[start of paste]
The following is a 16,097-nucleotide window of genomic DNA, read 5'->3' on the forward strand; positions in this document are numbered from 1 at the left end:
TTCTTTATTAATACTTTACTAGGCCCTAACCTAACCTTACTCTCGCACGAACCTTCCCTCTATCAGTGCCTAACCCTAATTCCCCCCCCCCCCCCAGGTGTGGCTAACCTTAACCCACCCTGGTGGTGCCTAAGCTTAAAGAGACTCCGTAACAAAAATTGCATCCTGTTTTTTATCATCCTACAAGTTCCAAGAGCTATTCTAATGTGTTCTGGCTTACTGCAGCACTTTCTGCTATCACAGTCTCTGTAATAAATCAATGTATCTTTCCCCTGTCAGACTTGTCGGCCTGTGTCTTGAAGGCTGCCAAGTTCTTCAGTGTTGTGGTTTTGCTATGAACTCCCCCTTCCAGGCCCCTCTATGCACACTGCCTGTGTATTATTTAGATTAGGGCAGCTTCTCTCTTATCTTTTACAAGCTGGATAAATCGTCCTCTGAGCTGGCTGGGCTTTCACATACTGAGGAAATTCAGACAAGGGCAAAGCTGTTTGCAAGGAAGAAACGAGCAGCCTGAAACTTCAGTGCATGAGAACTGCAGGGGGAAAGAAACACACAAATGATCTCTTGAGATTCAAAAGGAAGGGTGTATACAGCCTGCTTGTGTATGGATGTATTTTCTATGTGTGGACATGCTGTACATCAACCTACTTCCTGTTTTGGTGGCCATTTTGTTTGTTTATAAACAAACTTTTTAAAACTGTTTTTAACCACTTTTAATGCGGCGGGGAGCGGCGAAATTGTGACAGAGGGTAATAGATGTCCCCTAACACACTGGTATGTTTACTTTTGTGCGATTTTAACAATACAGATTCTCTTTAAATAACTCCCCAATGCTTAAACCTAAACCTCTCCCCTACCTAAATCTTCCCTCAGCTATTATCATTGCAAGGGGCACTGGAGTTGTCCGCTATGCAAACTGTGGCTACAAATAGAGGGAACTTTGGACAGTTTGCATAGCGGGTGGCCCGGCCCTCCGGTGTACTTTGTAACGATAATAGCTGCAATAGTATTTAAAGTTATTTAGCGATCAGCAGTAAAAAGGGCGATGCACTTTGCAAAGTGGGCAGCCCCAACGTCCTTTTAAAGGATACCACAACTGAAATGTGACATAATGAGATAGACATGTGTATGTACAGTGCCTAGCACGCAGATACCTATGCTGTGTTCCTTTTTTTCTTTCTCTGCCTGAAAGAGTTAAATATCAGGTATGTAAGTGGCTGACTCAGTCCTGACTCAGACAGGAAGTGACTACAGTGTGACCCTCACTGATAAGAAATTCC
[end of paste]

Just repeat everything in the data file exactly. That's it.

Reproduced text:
The following is a 16,097-nucleotide window of genomic DNA, read 5'->3' on the forward strand; positions in this document are numbered from 1 at the left end:
TTCTTTATTAATACTTTACTAGGCCCTAACCTAACCTTACTCTCGCACGAACCTTCCCTCTATCAGTGCCTAACCCTAATTCCCCCCCCCCCCCCAGGTGTGGCTAACCTTAACCCACCCTGGTGGTGCCTAAGCTTAAAGAGACTCCGTAACAAAAATTGCATCCTGTTTTTTATCATCCTACAAGTTCCAAGAGCTATTCTAATGTGTTCTGGCTTACTGCAGCACTTTCTGCTATCACAGTCTCTGTAATAAATCAATGTATCTTTCCCCTGTCAGACTTGTCGGCCTGTGTCTTGAAGGCTGCCAAGTTCTTCAGTGTTGTGGTTTTGCTATGAACTCCCCCTTCCAGGCCCCTCTATGCACACTGCCTGTGTATTATTTAGATTAGGGCAGCTTCTCTCTTATCTTTTACAAGCTGGATAAATCGTCCTCTGAGCTGGCTGGGCTTTCACATACTGAGGAAATTCAGACAAGGGCAAAGCTGTTTGCAAGGAAGAAACGAGCAGCCTGAAACTTCAGTGCATGAGAACTGCAGGGGGAAAGAAACACACAAATGATCTCTTGAGATTCAAAAGGAAGGGTGTATACAGCCTGCTTGTGTATGGATGTATTTTCTATGTGTGGACATGCTGTACATCAACCTACTTCCTGTTTTGGTGGCCATTTTGTTTGTTTATAAACAAACTTTTTAAAACTGTTTTTAACCACTTTTAATGCGGCGGGGAGCGGCGAAATTGTGACAGAGGGTAATAGATGTCCCCTAACACACTGGTATGTTTACTTTTGTGCGATTTTAACAATACAGATTCTCTTTAAATAACTCCCCAATGCTTAAACCTAAACCTCTCCCCTACCTAAATCTTCCCTCAGCTATTATCATTGCAAGGGGCACTGGAGTTGTCCGCTATGCAAACTGTGGCTACAAATAGAGGGAACTTTGGACAGTTTGCATAGCGGGTGGCCCGGCCCTCCGGTGTACTTTGTAACGATAATAGCTGCAATAGTATTTAAAGTTATTTAGCGATCAGCAGTAAAAAGGGCGATGCACTTTGCAAAGTGGGCAGCCCCAACGTCCTTTTAAAGGATACCACAACTGAAATGTGACATAATGAGATAGACATGTGTATGTACAGTGCCTAGCACGCAGATACCTATGCTGTGTTCCTTTTTTTCTTTCTCTGCCTGAAAGAGTTAAATATCAGGTATGTAAGTGGCTGACTCAGTCCTGACTCAGACAGGAAGTGACTACAGTGTGACCCTCACTGATAAGAAATTCC